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  1. #1
    dan orourke's Avatar
    dan orourke Guest

  2. #2
    Join Date
    Mar 2007
    Fletcher, NC

    Default Re: Porch construction

    Quote Originally Posted by dan orourke View Post
    I do have two question, though:

    The rafters are 2x6 and the end beam is 2x4, should the end beam be 2x6 as well or does it matter?
    The 2x4 - 2x6 part does not matter are it relates to what is on what, those sizes are, should be (but appear not to have been) selected based on span and spacing. A 2x4 beam (basically a header) typically has a maximum span of 4 feet. If those joists are on 24" centers, those 2x4s are spanning 8 FEET at the two larger spans - the center shorter span looks to be about 4 feet ... it looks like someone removed two posts to get a better view, thus over-spanning the 2x4s.

    Should there not be a knee brace on both sides of the posts?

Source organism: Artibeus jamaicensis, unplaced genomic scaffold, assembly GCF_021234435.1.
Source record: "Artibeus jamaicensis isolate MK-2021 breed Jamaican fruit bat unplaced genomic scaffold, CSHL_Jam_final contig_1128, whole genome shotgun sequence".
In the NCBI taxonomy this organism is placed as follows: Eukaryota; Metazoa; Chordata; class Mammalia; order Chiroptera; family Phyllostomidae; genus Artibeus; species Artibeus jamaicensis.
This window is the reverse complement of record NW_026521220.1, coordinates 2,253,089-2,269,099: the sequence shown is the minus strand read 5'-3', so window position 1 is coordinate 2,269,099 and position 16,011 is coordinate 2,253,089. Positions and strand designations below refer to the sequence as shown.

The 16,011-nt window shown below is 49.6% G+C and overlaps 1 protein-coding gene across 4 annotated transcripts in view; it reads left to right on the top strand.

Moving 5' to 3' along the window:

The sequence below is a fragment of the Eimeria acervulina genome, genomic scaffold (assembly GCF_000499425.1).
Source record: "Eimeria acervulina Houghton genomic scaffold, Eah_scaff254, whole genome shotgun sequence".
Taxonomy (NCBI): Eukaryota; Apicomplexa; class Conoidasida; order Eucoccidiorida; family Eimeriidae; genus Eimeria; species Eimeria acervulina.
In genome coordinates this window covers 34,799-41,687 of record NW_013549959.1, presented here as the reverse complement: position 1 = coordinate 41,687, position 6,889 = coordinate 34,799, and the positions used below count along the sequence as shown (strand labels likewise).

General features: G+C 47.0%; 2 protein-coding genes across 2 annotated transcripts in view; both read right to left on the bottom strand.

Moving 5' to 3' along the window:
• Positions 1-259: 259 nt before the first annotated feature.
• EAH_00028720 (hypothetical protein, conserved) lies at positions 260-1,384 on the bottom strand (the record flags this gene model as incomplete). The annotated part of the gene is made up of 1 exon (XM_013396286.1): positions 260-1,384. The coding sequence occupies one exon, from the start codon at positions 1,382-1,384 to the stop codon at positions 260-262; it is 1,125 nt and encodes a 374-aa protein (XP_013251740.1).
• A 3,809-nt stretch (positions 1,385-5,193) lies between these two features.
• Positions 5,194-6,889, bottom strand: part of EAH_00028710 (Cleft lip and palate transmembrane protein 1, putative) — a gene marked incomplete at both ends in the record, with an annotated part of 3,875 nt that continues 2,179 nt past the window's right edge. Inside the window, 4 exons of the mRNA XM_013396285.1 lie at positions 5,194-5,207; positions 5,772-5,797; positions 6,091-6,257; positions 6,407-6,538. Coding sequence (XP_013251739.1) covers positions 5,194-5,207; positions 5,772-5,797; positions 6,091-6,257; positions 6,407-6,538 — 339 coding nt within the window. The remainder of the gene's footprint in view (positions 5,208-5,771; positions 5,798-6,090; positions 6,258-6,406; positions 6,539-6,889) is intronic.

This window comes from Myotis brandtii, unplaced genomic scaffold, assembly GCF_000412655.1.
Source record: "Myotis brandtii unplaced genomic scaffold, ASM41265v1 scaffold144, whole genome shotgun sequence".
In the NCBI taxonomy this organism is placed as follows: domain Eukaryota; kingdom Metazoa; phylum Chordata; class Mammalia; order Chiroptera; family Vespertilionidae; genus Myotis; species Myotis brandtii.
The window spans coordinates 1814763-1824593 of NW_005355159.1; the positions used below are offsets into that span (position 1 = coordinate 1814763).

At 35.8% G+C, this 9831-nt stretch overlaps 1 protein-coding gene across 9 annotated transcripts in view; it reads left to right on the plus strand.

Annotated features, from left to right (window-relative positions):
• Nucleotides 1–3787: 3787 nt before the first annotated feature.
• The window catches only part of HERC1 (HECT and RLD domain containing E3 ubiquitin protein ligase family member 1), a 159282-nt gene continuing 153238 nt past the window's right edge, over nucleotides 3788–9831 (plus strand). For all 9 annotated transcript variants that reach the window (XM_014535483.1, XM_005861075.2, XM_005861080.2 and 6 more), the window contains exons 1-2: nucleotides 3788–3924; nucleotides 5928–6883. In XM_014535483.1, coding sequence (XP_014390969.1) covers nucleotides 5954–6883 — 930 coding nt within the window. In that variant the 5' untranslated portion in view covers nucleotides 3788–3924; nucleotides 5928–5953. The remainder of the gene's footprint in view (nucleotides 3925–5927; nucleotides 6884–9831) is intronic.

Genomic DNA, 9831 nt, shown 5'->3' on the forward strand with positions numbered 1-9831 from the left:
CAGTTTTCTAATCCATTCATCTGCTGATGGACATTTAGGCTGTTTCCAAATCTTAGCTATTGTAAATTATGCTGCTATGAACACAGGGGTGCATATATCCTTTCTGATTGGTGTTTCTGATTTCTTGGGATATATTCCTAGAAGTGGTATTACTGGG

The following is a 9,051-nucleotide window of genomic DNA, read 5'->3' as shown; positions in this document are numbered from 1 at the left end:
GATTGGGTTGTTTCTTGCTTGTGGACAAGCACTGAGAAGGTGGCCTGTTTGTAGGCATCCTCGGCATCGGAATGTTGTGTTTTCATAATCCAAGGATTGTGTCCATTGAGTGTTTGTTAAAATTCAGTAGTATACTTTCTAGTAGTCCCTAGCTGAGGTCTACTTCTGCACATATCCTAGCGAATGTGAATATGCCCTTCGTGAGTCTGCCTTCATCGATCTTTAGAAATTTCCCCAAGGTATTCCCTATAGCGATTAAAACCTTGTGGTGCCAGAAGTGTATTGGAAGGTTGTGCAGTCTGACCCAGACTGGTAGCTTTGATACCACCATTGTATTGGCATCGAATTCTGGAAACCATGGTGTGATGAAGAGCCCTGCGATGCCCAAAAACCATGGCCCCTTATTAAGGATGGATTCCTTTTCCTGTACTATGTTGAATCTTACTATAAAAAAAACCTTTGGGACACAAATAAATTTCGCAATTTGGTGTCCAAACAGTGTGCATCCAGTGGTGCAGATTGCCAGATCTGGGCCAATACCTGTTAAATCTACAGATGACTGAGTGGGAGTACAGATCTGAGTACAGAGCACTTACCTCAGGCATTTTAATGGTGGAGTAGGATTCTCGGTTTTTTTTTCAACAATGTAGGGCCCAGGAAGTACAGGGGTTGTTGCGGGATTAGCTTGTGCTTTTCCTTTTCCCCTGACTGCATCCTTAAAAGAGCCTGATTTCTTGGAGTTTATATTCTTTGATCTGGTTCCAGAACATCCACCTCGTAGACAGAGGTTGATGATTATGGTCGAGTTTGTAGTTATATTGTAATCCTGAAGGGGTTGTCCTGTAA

The knee braces are there for resisting lateral movement and it is possible that only two knee braces are needed. The knee braces do help with the spanning ability of those 2x4s, but their purpose is to resist lateral movement.

    Then you've also got to consider what is supporting the inboard ends of those joists at the house? A ledger? Trim across the top of the window (that's my guess), and, if so, that trim is not a 'ledger'. Those little hurricane clips do nothing to keep the joists vertical (stop rotation of the joints) and do nothing to hold the joists up ... and provide very little resistance to hold them down.

    I don't see anything there to keep the joists from laying over at an angle, and, when they do, those joists will fail and fall in.

    Jerry Peck
    Construction/Litigation/Code Consultant - Retired

  3. #3
    Join Date
    Mar 2007
    Spring Hill (Nashville), TN

    Default Re: Porch construction

    As Jerry said, but in layman's terms....
    No visible ledger board.
    They used tie-down straps and not joist hangers.
    2x4 need to be larger, say a 2x8.
    Blocking to stop rotation.

    Granted the cover does not have much weight, but a strong wind could catch it and tear it and part of the house off. As it is, it will most likely stand for years without a problem, but you just never know when or what is going to happen. I would also bet that the metal roof is screwed down with sheet metal screws!!

    Last edited by Scott Patterson; 11-05-2007 at 07:25 AM.
    Scott Patterson, ACI
    Spring Hill, TN


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